Ford's electric truck F-150 Lightning is able to power houses for 3 days
Ford’s electric version of its iconic F-Series trucks, F-150 Lightning, can power a house for three days using a piece of extra equipment.
As truck owners are used to tapping a variety of features – torque, towing capability, and more – to get things done, now they can power their houses during blackouts.
Ford is the first electric vehicle manufacturer in the U.S. to offer the ability for customers to power their homes with an electric truck during brief or extended outages.
Ford and F-Series are partnering with the solar company Sunrun to enhance home energy management, leveraging the substantial onboard battery capability of the all-electric F-150 Lightning.
According to the U.S. Energy Information Administration, Americans experienced the most power interruptions on record in 2020.
“F-150 Lightning brings new innovations to customers, including the ability to power their homes when they need it most,” said Matt Stover, Ford charging and energy services director. “Teaming up with Sunrun leverages their expertise to bring solar power to even more customers, giving them the chance to turn their truck into an incredible energy storage source – and future truck features can help accelerate the development of a less carbon-intensive grid.”
The F-150 Lightning’s home charging solutions, including the 80-amp Ford Charge Station Pro and Home Integration System, enables the vehicle to store and supply power to homes.
“America’s energy future starts at home, and partnering with Ford illustrates a momentous shift in the way we power our lives,” said Mary Powell, Sunrun CEO. “No longer tethered to a carbon-intensive energy system, we’ll be able to offer more paths to greater energy independence by powering homes and vehicles with the sun while helping rapidly accelerate the transition to a clean, resilient energy future for all.”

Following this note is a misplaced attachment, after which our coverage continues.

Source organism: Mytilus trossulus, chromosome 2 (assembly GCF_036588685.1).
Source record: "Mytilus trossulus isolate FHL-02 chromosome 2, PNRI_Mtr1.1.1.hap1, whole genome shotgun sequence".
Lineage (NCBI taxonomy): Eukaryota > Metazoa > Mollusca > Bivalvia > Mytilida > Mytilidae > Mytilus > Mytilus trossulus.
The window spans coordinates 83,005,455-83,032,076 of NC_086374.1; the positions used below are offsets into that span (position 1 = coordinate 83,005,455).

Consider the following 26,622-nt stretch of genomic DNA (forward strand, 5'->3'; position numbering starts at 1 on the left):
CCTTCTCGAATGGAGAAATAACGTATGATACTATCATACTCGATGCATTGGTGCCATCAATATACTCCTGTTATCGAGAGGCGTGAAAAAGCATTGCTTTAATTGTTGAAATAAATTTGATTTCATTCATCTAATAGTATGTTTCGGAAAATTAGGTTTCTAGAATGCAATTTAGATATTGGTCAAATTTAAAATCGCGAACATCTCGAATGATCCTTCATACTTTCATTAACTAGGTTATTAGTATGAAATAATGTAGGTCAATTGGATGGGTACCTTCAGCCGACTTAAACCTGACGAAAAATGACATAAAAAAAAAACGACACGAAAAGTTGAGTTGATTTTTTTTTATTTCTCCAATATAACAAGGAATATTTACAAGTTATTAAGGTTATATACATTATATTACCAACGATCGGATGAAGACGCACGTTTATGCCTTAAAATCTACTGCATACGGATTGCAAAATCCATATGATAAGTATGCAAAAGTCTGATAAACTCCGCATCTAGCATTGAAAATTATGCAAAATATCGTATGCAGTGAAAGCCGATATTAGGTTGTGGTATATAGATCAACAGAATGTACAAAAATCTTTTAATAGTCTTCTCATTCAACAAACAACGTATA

More efficient than gasoline-powered generators
Ford Intelligent Backup Power made its debut on F-150 Lightning, giving customers the ability to use bidirectional power technology from their all-electric truck to provide energy to their homes during an outage, whether sheltering in a storm or keeping cool in a heatwave.
The F-150 Lightning's extended-range battery system can store 131 kilowatt-hours of energy and deliver up to 9.6 kilowatts of power in a cleaner, quieter, more efficient way versus gasoline-powered generators, and with greater capacity than many wall battery units.
With Ford Intelligent Backup Power and the Home Integration System, F-150 Lightning automatically kicks in to power your house if the grid goes down. Once power is restored, the system automatically reverts back to utility power. Based on an average U.S. home at 30 kilowatt-hours of use per day, F-150 Lightning with an extended-range battery provides full home power for up to three days, or as long as 10 days when used in conjunction with solar power or rationing.
The Lightning is “a mini powerplant for your home,” Jason Glickman, executive vice president for engineering, planning, and strategy at California utility PG&E Corp told Bloomberg.
“At scale, when these vehicles are enabled to send energy back to the grid, flex alerts and notices of grid emergencies will be a thing completely of the past,” added Glickman.
To benefit from Ford Intelligent Backup Power and future energy management solutions, customers need to equip their home with the Ford Charge Station Pro and Home Integration System, which is composed of a power inverter plus a dark start battery and transfer switch, which enables the two-way power flow.
Ford’s innovative technology allows us to power our houses during blackouts, continues to decrease our reliance on fossil fuels, and lets us ditch our gasoline-powered generators.
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